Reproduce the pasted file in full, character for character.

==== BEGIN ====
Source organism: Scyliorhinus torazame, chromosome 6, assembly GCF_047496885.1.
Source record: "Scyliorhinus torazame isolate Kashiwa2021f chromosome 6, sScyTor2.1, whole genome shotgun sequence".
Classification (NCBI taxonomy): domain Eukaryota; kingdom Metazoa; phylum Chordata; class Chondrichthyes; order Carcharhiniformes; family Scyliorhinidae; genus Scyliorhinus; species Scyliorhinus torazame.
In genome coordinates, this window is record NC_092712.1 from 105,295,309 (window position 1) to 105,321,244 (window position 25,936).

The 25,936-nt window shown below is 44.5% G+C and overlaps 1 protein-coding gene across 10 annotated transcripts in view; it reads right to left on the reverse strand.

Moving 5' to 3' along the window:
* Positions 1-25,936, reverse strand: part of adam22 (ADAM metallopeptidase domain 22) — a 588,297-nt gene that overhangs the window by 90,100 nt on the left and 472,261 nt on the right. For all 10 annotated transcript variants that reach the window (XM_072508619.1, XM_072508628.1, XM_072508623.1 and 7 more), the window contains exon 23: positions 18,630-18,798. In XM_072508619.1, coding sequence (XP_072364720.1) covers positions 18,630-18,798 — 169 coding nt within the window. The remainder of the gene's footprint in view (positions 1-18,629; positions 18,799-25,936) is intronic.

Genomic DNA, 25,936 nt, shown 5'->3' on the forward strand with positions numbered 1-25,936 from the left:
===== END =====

Source organism: Scyliorhinus torazame, chromosome 6, assembly GCF_047496885.1.
Source record: "Scyliorhinus torazame isolate Kashiwa2021f chromosome 6, sScyTor2.1, whole genome shotgun sequence".
Classification (NCBI taxonomy): domain Eukaryota; kingdom Metazoa; phylum Chordata; class Chondrichthyes; order Carcharhiniformes; family Scyliorhinidae; genus Scyliorhinus; species Scyliorhinus torazame.
In genome coordinates, this window is record NC_092712.1 from 105,295,309 (window position 1) to 105,321,244 (window position 25,936).

The 25,936-nt window shown below is 44.5% G+C and overlaps 1 protein-coding gene across 10 annotated transcripts in view; it reads right to left on the reverse strand.

Moving 5' to 3' along the window:
* Positions 1-25,936, reverse strand: part of adam22 (ADAM metallopeptidase domain 22) — a 588,297-nt gene that overhangs the window by 90,100 nt on the left and 472,261 nt on the right. For all 10 annotated transcript variants that reach the window (XM_072508619.1, XM_072508628.1, XM_072508623.1 and 7 more), the window contains exon 23: positions 18,630-18,798. In XM_072508619.1, coding sequence (XP_072364720.1) covers positions 18,630-18,798 — 169 coding nt within the window. The remainder of the gene's footprint in view (positions 1-18,629; positions 18,799-25,936) is intronic.

Genomic DNA, 25,936 nt, shown 5'->3' on the forward strand with positions numbered 1-25,936 from the left: